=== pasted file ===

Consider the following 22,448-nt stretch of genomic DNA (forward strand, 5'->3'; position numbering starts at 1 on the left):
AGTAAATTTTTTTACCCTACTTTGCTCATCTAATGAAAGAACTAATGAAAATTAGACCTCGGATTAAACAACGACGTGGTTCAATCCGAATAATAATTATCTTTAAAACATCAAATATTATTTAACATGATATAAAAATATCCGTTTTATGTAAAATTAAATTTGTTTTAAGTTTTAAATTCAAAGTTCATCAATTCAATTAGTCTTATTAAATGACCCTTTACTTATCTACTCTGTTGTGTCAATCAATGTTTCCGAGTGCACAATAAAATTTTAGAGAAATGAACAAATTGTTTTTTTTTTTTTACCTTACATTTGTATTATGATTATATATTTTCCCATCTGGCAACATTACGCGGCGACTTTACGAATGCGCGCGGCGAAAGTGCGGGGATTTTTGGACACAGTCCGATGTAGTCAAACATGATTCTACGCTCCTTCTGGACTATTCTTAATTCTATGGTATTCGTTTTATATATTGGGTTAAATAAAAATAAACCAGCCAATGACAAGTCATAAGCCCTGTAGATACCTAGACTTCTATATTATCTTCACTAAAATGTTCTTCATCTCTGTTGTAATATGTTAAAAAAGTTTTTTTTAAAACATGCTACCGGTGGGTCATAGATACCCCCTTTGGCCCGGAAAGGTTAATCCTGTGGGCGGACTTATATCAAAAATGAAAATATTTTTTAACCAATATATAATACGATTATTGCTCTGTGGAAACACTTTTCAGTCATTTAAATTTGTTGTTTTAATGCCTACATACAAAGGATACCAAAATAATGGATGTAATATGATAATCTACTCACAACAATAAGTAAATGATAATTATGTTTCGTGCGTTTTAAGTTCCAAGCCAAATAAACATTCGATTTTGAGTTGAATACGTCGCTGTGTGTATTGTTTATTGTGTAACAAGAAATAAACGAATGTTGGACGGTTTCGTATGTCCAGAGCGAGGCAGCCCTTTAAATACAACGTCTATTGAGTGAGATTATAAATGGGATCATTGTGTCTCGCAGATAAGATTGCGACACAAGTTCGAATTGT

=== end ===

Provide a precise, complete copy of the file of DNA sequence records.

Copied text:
Consider the following 22,448-nt stretch of genomic DNA (forward strand, 5'->3'; position numbering starts at 1 on the left):
AGTAAATTTTTTTACCCTACTTTGCTCATCTAATGAAAGAACTAATGAAAATTAGACCTCGGATTAAACAACGACGTGGTTCAATCCGAATAATAATTATCTTTAAAACATCAAATATTATTTAACATGATATAAAAATATCCGTTTTATGTAAAATTAAATTTGTTTTAAGTTTTAAATTCAAAGTTCATCAATTCAATTAGTCTTATTAAATGACCCTTTACTTATCTACTCTGTTGTGTCAATCAATGTTTCCGAGTGCACAATAAAATTTTAGAGAAATGAACAAATTGTTTTTTTTTTTTTACCTTACATTTGTATTATGATTATATATTTTCCCATCTGGCAACATTACGCGGCGACTTTACGAATGCGCGCGGCGAAAGTGCGGGGATTTTTGGACACAGTCCGATGTAGTCAAACATGATTCTACGCTCCTTCTGGACTATTCTTAATTCTATGGTATTCGTTTTATATATTGGGTTAAATAAAAATAAACCAGCCAATGACAAGTCATAAGCCCTGTAGATACCTAGACTTCTATATTATCTTCACTAAAATGTTCTTCATCTCTGTTGTAATATGTTAAAAAAGTTTTTTTTAAAACATGCTACCGGTGGGTCATAGATACCCCCTTTGGCCCGGAAAGGTTAATCCTGTGGGCGGACTTATATCAAAAATGAAAATATTTTTTAACCAATATATAATACGATTATTGCTCTGTGGAAACACTTTTCAGTCATTTAAATTTGTTGTTTTAATGCCTACATACAAAGGATACCAAAATAATGGATGTAATATGATAATCTACTCACAACAATAAGTAAATGATAATTATGTTTCGTGCGTTTTAAGTTCCAAGCCAAATAAACATTCGATTTTGAGTTGAATACGTCGCTGTGTGTATTGTTTATTGTGTAACAAGAAATAAACGAATGTTGGACGGTTTCGTATGTCCAGAGCGAGGCAGCCCTTTAAATACAACGTCTATTGAGTGAGATTATAAATGGGATCATTGTGTCTCGCAGATAAGATTGCGACACAAGTTCGAATTGT